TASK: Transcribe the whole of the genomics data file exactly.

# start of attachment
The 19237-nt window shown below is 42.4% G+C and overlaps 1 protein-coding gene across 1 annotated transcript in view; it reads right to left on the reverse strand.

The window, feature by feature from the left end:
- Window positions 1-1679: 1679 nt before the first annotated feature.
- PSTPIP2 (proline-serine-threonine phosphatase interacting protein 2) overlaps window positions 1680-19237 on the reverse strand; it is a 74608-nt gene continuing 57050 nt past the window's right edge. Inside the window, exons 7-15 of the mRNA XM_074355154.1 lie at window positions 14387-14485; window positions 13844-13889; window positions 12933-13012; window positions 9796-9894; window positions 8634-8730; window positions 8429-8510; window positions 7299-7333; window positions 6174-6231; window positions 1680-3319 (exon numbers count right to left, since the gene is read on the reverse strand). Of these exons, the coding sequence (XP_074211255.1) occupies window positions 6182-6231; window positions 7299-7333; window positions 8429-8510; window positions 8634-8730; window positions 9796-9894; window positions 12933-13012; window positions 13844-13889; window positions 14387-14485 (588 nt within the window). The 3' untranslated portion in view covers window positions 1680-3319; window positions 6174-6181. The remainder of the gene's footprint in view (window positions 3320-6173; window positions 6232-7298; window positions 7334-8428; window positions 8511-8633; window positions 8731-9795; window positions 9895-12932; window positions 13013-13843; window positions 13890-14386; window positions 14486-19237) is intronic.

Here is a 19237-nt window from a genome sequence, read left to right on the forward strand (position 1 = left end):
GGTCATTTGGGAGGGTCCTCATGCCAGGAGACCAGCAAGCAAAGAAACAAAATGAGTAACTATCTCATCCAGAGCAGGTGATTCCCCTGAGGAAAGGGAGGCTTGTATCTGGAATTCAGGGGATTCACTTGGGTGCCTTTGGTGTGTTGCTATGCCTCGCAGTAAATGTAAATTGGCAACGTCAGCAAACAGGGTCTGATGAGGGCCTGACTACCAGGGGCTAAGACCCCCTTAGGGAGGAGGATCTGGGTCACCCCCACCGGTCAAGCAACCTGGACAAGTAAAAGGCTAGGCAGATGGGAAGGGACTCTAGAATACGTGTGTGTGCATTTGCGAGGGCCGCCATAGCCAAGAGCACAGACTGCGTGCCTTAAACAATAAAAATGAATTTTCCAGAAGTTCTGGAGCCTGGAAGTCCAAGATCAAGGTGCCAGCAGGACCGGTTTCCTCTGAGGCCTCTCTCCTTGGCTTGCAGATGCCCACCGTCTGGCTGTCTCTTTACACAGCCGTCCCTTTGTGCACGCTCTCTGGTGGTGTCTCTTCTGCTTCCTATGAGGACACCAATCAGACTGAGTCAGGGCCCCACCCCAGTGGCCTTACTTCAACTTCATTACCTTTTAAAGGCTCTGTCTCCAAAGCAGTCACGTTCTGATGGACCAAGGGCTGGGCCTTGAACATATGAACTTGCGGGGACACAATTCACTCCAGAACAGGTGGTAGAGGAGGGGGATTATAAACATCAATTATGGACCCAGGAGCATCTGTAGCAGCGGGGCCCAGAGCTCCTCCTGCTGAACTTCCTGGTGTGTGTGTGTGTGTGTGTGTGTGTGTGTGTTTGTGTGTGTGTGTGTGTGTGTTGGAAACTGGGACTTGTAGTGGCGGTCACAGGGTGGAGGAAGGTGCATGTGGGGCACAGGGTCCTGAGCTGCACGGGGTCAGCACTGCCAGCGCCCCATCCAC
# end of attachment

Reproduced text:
The 19237-nt window shown below is 42.4% G+C and overlaps 1 protein-coding gene across 1 annotated transcript in view; it reads right to left on the reverse strand.

The window, feature by feature from the left end:
- Window positions 1-1679: 1679 nt before the first annotated feature.
- PSTPIP2 (proline-serine-threonine phosphatase interacting protein 2) overlaps window positions 1680-19237 on the reverse strand; it is a 74608-nt gene continuing 57050 nt past the window's right edge. Inside the window, exons 7-15 of the mRNA XM_074355154.1 lie at window positions 14387-14485; window positions 13844-13889; window positions 12933-13012; window positions 9796-9894; window positions 8634-8730; window positions 8429-8510; window positions 7299-7333; window positions 6174-6231; window positions 1680-3319 (exon numbers count right to left, since the gene is read on the reverse strand). Of these exons, the coding sequence (XP_074211255.1) occupies window positions 6182-6231; window positions 7299-7333; window positions 8429-8510; window positions 8634-8730; window positions 9796-9894; window positions 12933-13012; window positions 13844-13889; window positions 14387-14485 (588 nt within the window). The 3' untranslated portion in view covers window positions 1680-3319; window positions 6174-6181. The remainder of the gene's footprint in view (window positions 3320-6173; window positions 6232-7298; window positions 7334-8428; window positions 8511-8633; window positions 8731-9795; window positions 9895-12932; window positions 13013-13843; window positions 13890-14386; window positions 14486-19237) is intronic.

Here is a 19237-nt window from a genome sequence, read left to right on the forward strand (position 1 = left end):
GGTCATTTGGGAGGGTCCTCATGCCAGGAGACCAGCAAGCAAAGAAACAAAATGAGTAACTATCTCATCCAGAGCAGGTGATTCCCCTGAGGAAAGGGAGGCTTGTATCTGGAATTCAGGGGATTCACTTGGGTGCCTTTGGTGTGTTGCTATGCCTCGCAGTAAATGTAAATTGGCAACGTCAGCAAACAGGGTCTGATGAGGGCCTGACTACCAGGGGCTAAGACCCCCTTAGGGAGGAGGATCTGGGTCACCCCCACCGGTCAAGCAACCTGGACAAGTAAAAGGCTAGGCAGATGGGAAGGGACTCTAGAATACGTGTGTGTGCATTTGCGAGGGCCGCCATAGCCAAGAGCACAGACTGCGTGCCTTAAACAATAAAAATGAATTTTCCAGAAGTTCTGGAGCCTGGAAGTCCAAGATCAAGGTGCCAGCAGGACCGGTTTCCTCTGAGGCCTCTCTCCTTGGCTTGCAGATGCCCACCGTCTGGCTGTCTCTTTACACAGCCGTCCCTTTGTGCACGCTCTCTGGTGGTGTCTCTTCTGCTTCCTATGAGGACACCAATCAGACTGAGTCAGGGCCCCACCCCAGTGGCCTTACTTCAACTTCATTACCTTTTAAAGGCTCTGTCTCCAAAGCAGTCACGTTCTGATGGACCAAGGGCTGGGCCTTGAACATATGAACTTGCGGGGACACAATTCACTCCAGAACAGGTGGTAGAGGAGGGGGATTATAAACATCAATTATGGACCCAGGAGCATCTGTAGCAGCGGGGCCCAGAGCTCCTCCTGCTGAACTTCCTGGTGTGTGTGTGTGTGTGTGTGTGTGTGTGTGTTTGTGTGTGTGTGTGTGTGTGTTGGAAACTGGGACTTGTAGTGGCGGTCACAGGGTGGAGGAAGGTGCATGTGGGGCACAGGGTCCTGAGCTGCACGGGGTCAGCACTGCCAGCGCCCCATCCAC